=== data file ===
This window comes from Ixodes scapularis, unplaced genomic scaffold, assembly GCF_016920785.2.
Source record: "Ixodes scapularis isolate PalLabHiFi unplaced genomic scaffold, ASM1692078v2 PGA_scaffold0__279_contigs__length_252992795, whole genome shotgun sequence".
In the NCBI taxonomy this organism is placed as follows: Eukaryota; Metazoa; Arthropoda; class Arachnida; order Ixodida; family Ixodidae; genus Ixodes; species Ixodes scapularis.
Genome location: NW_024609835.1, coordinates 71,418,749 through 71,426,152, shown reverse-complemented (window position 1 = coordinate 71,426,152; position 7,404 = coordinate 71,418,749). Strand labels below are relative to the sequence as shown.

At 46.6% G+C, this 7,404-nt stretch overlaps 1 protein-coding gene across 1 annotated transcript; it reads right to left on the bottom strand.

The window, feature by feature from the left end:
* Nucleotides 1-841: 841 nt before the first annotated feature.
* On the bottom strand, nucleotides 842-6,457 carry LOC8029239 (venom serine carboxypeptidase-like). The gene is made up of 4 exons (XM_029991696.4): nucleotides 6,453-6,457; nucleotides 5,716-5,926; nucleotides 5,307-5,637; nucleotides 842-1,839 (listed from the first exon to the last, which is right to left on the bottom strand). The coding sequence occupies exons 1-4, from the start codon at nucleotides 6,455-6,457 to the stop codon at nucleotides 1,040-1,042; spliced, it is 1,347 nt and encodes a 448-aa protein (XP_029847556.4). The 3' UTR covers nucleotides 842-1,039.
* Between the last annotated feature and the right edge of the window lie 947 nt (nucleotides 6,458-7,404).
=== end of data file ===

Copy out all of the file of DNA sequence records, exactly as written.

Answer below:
This window comes from Ixodes scapularis, unplaced genomic scaffold, assembly GCF_016920785.2.
Source record: "Ixodes scapularis isolate PalLabHiFi unplaced genomic scaffold, ASM1692078v2 PGA_scaffold0__279_contigs__length_252992795, whole genome shotgun sequence".
In the NCBI taxonomy this organism is placed as follows: Eukaryota; Metazoa; Arthropoda; class Arachnida; order Ixodida; family Ixodidae; genus Ixodes; species Ixodes scapularis.
Genome location: NW_024609835.1, coordinates 71,418,749 through 71,426,152, shown reverse-complemented (window position 1 = coordinate 71,426,152; position 7,404 = coordinate 71,418,749). Strand labels below are relative to the sequence as shown.

At 46.6% G+C, this 7,404-nt stretch overlaps 1 protein-coding gene across 1 annotated transcript; it reads right to left on the bottom strand.

The window, feature by feature from the left end:
* Nucleotides 1-841: 841 nt before the first annotated feature.
* On the bottom strand, nucleotides 842-6,457 carry LOC8029239 (venom serine carboxypeptidase-like). The gene is made up of 4 exons (XM_029991696.4): nucleotides 6,453-6,457; nucleotides 5,716-5,926; nucleotides 5,307-5,637; nucleotides 842-1,839 (listed from the first exon to the last, which is right to left on the bottom strand). The coding sequence occupies exons 1-4, from the start codon at nucleotides 6,455-6,457 to the stop codon at nucleotides 1,040-1,042; spliced, it is 1,347 nt and encodes a 448-aa protein (XP_029847556.4). The 3' UTR covers nucleotides 842-1,039.
* Between the last annotated feature and the right edge of the window lie 947 nt (nucleotides 6,458-7,404).